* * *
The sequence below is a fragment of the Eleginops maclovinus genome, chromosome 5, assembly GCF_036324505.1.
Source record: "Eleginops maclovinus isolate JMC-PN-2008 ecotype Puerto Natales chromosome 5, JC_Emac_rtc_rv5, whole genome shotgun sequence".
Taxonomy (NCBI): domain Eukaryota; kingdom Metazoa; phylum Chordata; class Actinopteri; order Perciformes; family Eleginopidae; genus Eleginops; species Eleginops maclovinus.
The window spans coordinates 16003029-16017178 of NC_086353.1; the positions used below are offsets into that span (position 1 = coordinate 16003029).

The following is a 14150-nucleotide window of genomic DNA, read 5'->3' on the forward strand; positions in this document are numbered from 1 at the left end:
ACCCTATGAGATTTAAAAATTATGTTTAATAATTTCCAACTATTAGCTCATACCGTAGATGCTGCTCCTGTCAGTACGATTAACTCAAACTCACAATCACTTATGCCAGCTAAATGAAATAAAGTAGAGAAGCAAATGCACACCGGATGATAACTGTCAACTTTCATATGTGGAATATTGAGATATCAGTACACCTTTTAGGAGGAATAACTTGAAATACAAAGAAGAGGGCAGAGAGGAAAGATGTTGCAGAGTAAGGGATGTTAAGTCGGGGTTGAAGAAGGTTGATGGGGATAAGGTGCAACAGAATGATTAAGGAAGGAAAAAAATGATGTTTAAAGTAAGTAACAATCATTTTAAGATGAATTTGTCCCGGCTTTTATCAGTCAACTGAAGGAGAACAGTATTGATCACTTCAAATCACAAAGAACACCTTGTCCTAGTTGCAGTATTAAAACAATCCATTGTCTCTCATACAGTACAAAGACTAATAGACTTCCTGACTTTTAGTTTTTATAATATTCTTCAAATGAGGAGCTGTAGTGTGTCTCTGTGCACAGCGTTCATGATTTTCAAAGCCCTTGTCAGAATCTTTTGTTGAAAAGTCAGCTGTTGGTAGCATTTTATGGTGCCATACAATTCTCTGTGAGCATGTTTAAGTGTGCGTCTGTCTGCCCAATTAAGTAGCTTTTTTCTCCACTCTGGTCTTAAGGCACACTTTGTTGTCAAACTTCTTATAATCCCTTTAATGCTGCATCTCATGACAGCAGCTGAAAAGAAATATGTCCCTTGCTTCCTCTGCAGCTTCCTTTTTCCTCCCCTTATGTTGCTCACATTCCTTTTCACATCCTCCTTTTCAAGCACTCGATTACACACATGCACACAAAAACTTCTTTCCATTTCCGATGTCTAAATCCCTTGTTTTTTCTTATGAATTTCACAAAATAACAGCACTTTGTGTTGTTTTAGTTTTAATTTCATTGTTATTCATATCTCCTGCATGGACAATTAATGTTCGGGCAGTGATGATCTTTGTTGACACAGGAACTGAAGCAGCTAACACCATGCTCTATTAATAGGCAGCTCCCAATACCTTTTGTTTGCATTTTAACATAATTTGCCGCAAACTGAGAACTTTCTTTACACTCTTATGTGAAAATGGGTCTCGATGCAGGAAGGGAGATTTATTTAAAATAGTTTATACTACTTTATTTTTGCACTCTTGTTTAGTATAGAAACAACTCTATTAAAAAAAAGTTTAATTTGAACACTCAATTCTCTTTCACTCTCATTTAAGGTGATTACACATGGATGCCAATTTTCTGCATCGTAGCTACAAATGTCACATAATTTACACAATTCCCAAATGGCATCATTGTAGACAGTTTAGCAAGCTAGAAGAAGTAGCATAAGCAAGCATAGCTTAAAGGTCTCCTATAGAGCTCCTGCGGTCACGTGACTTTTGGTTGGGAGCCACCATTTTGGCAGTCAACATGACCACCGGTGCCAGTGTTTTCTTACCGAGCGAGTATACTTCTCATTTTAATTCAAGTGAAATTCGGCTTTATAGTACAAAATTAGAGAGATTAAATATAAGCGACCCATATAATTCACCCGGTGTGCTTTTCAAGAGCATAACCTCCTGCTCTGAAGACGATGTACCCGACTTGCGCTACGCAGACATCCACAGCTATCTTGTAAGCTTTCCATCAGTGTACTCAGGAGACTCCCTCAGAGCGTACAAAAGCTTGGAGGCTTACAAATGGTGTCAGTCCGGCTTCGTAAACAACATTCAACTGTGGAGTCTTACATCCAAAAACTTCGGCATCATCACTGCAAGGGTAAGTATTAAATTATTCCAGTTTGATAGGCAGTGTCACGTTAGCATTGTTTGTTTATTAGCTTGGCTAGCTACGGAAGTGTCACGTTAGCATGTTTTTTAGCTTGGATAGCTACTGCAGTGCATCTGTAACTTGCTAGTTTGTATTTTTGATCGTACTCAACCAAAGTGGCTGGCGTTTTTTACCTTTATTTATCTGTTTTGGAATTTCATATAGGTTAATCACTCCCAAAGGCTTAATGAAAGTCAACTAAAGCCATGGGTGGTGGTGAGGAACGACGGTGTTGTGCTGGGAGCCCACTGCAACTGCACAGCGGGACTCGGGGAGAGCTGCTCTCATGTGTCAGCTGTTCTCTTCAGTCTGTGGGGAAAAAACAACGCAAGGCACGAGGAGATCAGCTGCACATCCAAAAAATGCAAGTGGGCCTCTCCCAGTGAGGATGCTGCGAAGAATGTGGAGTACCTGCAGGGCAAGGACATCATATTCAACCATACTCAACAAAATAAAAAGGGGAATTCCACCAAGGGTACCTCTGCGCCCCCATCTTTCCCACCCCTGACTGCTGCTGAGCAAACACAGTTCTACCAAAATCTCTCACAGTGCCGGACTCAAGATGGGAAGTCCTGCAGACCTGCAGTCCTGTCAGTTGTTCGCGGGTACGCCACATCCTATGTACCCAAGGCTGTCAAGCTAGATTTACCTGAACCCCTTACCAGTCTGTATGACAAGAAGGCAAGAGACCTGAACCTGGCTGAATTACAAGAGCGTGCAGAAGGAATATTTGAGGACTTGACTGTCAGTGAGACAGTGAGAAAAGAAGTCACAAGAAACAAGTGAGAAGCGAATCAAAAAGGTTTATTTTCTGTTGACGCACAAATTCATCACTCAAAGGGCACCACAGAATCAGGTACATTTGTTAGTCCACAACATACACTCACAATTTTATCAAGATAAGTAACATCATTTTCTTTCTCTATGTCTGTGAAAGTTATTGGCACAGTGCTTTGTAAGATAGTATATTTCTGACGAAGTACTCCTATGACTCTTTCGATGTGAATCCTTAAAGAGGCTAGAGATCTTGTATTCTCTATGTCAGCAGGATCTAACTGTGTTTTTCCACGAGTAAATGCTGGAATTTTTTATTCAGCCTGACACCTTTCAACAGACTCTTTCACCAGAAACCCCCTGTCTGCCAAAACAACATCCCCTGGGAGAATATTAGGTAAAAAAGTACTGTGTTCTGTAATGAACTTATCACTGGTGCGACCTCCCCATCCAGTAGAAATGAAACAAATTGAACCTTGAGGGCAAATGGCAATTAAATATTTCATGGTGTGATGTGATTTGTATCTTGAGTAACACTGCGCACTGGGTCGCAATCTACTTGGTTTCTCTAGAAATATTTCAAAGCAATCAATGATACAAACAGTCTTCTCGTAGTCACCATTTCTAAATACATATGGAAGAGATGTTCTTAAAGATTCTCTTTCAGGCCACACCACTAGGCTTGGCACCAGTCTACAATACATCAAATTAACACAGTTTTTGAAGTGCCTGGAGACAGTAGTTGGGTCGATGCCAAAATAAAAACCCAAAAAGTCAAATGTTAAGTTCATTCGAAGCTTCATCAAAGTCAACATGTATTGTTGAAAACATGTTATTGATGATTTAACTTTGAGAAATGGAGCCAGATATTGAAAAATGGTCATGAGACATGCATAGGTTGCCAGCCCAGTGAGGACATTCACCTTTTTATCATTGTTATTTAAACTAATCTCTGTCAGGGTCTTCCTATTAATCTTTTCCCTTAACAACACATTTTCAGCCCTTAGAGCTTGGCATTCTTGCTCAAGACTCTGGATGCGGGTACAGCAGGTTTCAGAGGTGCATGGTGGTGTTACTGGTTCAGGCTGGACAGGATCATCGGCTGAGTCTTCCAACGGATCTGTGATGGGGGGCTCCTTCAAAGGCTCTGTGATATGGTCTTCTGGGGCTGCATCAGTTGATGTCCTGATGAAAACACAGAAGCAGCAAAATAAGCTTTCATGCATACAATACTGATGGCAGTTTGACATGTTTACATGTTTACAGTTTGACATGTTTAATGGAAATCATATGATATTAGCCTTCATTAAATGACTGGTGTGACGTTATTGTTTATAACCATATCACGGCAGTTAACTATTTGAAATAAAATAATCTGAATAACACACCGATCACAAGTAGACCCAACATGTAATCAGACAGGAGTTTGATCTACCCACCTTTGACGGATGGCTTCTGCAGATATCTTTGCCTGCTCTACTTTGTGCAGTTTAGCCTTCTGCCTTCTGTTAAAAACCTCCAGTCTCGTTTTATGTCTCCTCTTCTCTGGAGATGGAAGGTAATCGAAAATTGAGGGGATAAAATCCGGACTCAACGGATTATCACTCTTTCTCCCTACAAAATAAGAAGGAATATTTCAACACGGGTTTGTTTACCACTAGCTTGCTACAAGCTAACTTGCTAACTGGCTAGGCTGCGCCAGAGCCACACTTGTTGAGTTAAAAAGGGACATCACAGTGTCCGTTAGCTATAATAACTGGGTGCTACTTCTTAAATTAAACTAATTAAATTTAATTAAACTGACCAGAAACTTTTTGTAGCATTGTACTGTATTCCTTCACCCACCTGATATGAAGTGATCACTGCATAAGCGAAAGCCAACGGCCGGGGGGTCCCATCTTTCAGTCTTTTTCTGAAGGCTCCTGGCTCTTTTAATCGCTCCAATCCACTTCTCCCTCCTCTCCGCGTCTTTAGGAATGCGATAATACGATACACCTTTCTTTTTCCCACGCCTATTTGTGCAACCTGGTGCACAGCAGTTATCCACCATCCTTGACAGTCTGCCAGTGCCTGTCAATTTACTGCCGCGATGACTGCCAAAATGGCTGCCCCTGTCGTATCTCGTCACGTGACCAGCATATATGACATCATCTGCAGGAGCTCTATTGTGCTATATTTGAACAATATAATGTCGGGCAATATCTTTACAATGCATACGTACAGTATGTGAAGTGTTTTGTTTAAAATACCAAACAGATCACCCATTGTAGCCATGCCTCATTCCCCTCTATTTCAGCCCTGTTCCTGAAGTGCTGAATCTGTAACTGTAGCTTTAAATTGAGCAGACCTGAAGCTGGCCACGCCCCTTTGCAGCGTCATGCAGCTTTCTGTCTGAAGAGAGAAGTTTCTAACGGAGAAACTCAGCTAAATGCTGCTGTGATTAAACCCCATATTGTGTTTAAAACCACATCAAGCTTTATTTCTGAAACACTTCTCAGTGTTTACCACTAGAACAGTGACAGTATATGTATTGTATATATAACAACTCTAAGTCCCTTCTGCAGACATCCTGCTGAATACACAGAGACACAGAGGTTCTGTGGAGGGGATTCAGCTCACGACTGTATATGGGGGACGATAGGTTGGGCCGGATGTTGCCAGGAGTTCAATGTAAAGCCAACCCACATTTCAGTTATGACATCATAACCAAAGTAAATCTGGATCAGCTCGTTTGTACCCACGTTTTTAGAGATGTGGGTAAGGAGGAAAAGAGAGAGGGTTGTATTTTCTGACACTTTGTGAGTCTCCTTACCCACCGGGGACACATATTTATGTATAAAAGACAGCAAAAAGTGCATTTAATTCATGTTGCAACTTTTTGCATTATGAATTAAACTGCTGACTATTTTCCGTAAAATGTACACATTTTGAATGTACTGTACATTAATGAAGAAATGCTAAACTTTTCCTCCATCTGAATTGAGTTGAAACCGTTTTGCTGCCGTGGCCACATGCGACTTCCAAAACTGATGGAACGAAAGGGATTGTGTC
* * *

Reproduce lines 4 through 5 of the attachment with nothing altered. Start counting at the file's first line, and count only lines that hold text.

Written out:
The window spans coordinates 16003029-16017178 of NC_086353.1; the positions used below are offsets into that span (position 1 = coordinate 16003029).

The following is a 14150-nucleotide window of genomic DNA, read 5'->3' on the forward strand; positions in this document are numbered from 1 at the left end: